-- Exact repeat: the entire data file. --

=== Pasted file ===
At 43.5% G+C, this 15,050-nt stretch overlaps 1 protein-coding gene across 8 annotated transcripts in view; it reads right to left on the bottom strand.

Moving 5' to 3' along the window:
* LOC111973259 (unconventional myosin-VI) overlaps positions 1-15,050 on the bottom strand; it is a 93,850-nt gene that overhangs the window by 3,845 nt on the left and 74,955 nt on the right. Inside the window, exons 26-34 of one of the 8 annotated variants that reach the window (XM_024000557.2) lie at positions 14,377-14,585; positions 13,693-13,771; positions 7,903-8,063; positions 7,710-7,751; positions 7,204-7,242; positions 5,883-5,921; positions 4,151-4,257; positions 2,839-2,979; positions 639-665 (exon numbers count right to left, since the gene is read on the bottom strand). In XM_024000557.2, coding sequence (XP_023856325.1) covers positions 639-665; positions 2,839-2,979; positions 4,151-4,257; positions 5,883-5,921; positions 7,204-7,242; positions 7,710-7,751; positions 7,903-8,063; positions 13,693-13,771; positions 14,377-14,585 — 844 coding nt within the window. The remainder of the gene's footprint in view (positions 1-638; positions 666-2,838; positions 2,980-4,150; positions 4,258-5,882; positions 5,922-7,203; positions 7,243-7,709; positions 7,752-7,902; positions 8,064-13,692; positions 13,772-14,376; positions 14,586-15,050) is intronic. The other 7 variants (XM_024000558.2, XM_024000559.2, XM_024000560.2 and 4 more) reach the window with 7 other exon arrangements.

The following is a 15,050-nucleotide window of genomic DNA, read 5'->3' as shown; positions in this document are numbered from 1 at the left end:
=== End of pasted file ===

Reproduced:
At 43.5% G+C, this 15,050-nt stretch overlaps 1 protein-coding gene across 8 annotated transcripts in view; it reads right to left on the bottom strand.

Moving 5' to 3' along the window:
* LOC111973259 (unconventional myosin-VI) overlaps positions 1-15,050 on the bottom strand; it is a 93,850-nt gene that overhangs the window by 3,845 nt on the left and 74,955 nt on the right. Inside the window, exons 26-34 of one of the 8 annotated variants that reach the window (XM_024000557.2) lie at positions 14,377-14,585; positions 13,693-13,771; positions 7,903-8,063; positions 7,710-7,751; positions 7,204-7,242; positions 5,883-5,921; positions 4,151-4,257; positions 2,839-2,979; positions 639-665 (exon numbers count right to left, since the gene is read on the bottom strand). In XM_024000557.2, coding sequence (XP_023856325.1) covers positions 639-665; positions 2,839-2,979; positions 4,151-4,257; positions 5,883-5,921; positions 7,204-7,242; positions 7,710-7,751; positions 7,903-8,063; positions 13,693-13,771; positions 14,377-14,585 — 844 coding nt within the window. The remainder of the gene's footprint in view (positions 1-638; positions 666-2,838; positions 2,980-4,150; positions 4,258-5,882; positions 5,922-7,203; positions 7,243-7,709; positions 7,752-7,902; positions 8,064-13,692; positions 13,772-14,376; positions 14,586-15,050) is intronic. The other 7 variants (XM_024000558.2, XM_024000559.2, XM_024000560.2 and 4 more) reach the window with 7 other exon arrangements.

The following is a 15,050-nucleotide window of genomic DNA, read 5'->3' as shown; positions in this document are numbered from 1 at the left end: